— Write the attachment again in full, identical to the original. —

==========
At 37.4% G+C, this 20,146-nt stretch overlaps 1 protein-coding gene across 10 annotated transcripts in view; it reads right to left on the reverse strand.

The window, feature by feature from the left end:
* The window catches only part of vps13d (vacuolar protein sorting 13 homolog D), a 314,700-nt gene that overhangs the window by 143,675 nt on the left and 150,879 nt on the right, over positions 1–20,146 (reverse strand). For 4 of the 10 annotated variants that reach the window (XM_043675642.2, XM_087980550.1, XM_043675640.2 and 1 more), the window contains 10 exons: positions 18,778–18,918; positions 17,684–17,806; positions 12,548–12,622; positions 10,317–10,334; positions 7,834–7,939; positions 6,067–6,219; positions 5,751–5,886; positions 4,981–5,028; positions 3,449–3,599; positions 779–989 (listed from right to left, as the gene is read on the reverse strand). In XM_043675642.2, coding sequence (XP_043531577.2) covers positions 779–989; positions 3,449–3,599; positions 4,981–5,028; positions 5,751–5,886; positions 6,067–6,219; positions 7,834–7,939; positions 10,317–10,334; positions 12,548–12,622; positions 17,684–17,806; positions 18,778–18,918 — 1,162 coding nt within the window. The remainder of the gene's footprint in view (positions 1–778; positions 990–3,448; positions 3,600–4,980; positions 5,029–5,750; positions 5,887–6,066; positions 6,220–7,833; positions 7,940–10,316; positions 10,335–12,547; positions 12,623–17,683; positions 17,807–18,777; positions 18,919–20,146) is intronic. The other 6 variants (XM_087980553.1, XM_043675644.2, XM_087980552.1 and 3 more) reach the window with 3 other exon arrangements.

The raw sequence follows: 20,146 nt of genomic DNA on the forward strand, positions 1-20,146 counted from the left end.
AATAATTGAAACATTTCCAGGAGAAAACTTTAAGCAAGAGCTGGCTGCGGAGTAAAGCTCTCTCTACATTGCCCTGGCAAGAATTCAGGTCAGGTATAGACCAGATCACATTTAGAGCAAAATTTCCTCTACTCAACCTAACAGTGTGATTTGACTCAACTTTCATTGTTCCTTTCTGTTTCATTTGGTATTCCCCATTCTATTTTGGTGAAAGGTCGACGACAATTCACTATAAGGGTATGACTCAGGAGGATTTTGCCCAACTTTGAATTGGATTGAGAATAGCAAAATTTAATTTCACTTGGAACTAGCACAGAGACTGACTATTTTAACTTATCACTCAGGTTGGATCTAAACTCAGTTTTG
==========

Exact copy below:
At 37.4% G+C, this 20,146-nt stretch overlaps 1 protein-coding gene across 10 annotated transcripts in view; it reads right to left on the reverse strand.

The window, feature by feature from the left end:
* The window catches only part of vps13d (vacuolar protein sorting 13 homolog D), a 314,700-nt gene that overhangs the window by 143,675 nt on the left and 150,879 nt on the right, over positions 1–20,146 (reverse strand). For 4 of the 10 annotated variants that reach the window (XM_043675642.2, XM_087980550.1, XM_043675640.2 and 1 more), the window contains 10 exons: positions 18,778–18,918; positions 17,684–17,806; positions 12,548–12,622; positions 10,317–10,334; positions 7,834–7,939; positions 6,067–6,219; positions 5,751–5,886; positions 4,981–5,028; positions 3,449–3,599; positions 779–989 (listed from right to left, as the gene is read on the reverse strand). In XM_043675642.2, coding sequence (XP_043531577.2) covers positions 779–989; positions 3,449–3,599; positions 4,981–5,028; positions 5,751–5,886; positions 6,067–6,219; positions 7,834–7,939; positions 10,317–10,334; positions 12,548–12,622; positions 17,684–17,806; positions 18,778–18,918 — 1,162 coding nt within the window. The remainder of the gene's footprint in view (positions 1–778; positions 990–3,448; positions 3,600–4,980; positions 5,029–5,750; positions 5,887–6,066; positions 6,220–7,833; positions 7,940–10,316; positions 10,335–12,547; positions 12,623–17,683; positions 17,807–18,777; positions 18,919–20,146) is intronic. The other 6 variants (XM_087980553.1, XM_043675644.2, XM_087980552.1 and 3 more) reach the window with 3 other exon arrangements.

The raw sequence follows: 20,146 nt of genomic DNA on the forward strand, positions 1-20,146 counted from the left end.
AATAATTGAAACATTTCCAGGAGAAAACTTTAAGCAAGAGCTGGCTGCGGAGTAAAGCTCTCTCTACATTGCCCTGGCAAGAATTCAGGTCAGGTATAGACCAGATCACATTTAGAGCAAAATTTCCTCTACTCAACCTAACAGTGTGATTTGACTCAACTTTCATTGTTCCTTTCTGTTTCATTTGGTATTCCCCATTCTATTTTGGTGAAAGGTCGACGACAATTCACTATAAGGGTATGACTCAGGAGGATTTTGCCCAACTTTGAATTGGATTGAGAATAGCAAAATTTAATTTCACTTGGAACTAGCACAGAGACTGACTATTTTAACTTATCACTCAGGTTGGATCTAAACTCAGTTTTG